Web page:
On August 16th we will remember one year since Aretha Franklin left our world and imprinted our hearts forever. A day that will remain in history as a day we all lost a bit of soul. Imagining a world of music without such an incredible talent has in no way become any easier with time. She was not only an astounding vocalist, but a lover of many with an infectious spirit, and a timeless icon in gospel music.
Whether you are a believer in Christ or not, some performers carry a sense of godliness in them that comes from their spirit when they sing. Franklin was one of those vocalists that causes you to look to God because of the richness of the soul in everything she did and in each performance.
In 1972, at the age of thirty years old, Aretha Franklin was hosted by the New Temple Missionary Baptist Church of Los Angeles, California for a two-night special performance. However, no one could have believed this would become the biggest selling live gospel album in history. Altogether, the production was set to be a powerful and moving expression of art and media but was left untouched (for the most part) and unseen by most of the world, until now.
The art of Reconstruction
The new film titled Amazing Grace is one of its kind. The phenomenon of mixing media and arts to produce something wonderful that has never been done before is not simply creating something that is new but rather an entire experience that has never been had. Oscar winner Sydney Pollack was brought on to direct multicamera footage of the entire two-day performance, all taking place in the New Temple Missionary Baptist Church.
Due to the quality and abilities of filmography from the early 1970s being much less advanced than what we consider to be ‘workable’ now, the footage sat unedited for decades. It was not until very recently that the correct digital editing technology was even created to reconstruct the footage. Producer Alan Elliot became interested in the project that was becoming more relevant as film production became more advanced.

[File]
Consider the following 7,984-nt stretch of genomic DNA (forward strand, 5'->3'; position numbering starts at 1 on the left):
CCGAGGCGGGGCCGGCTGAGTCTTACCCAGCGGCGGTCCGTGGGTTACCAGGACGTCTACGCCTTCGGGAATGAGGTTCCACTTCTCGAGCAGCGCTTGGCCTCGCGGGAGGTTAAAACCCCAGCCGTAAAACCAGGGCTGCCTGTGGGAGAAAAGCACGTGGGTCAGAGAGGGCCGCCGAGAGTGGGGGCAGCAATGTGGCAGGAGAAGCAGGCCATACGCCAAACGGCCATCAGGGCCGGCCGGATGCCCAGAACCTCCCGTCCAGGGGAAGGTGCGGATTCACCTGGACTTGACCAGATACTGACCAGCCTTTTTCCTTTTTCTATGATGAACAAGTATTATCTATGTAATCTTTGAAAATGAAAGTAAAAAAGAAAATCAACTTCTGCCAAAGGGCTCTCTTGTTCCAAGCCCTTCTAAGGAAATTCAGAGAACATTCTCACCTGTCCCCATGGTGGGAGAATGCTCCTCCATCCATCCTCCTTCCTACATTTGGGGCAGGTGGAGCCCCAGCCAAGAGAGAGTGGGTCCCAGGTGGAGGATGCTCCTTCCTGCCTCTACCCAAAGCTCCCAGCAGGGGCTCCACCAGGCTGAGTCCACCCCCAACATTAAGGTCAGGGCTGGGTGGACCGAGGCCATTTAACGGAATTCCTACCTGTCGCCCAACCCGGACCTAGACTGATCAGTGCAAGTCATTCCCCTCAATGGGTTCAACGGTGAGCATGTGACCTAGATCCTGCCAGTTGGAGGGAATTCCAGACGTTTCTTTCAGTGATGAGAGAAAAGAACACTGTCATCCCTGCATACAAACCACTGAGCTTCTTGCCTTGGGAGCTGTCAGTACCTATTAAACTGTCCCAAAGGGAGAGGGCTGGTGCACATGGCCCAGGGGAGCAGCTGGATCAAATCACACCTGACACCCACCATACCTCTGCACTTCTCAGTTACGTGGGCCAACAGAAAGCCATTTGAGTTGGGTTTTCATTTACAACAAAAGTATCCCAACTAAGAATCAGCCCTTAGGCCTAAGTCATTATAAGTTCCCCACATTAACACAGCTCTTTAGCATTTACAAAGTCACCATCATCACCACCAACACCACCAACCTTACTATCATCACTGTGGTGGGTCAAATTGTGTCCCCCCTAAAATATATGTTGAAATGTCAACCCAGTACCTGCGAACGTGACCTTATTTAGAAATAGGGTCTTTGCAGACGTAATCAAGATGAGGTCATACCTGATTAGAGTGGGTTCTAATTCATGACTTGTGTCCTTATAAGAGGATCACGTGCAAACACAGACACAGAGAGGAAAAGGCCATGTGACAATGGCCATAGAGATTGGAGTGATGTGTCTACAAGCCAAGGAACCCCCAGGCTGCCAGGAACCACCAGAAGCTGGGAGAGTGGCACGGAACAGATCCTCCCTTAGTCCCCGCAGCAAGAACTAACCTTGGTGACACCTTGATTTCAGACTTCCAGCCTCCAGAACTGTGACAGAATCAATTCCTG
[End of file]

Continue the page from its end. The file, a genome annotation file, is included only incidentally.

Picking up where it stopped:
The Worship Experience
The Guardian describes Elliot’s work on the film by Pollack to capture both the hive of musical activity and fervor or religious ecstasy that thronged through that church all those years ago. There is always a greater sense of intimacy between the artists and listeners when there is a raw visual performance, much like the experience of going to a concert versus listening in your headphones. Amazing Grace brings us directly into the intimacy of that worship experience that took place almost 50 years ago.
Overall, the project is one of its kind that has never been done before. The art of bringing an audience into such an intimate and spirit-filled experience that was had so long ago and giving it new power and strength constitutes an utter masterpiece. The film has had a gradual release, as it has been featured throughout 2018 in various film festivals across the US. It officially released in the UK last week, with additional scheduled releases in other countries throughout the summer. Check out the official trailer for Aretha Franklin’s new tribute film “Amazing Grace”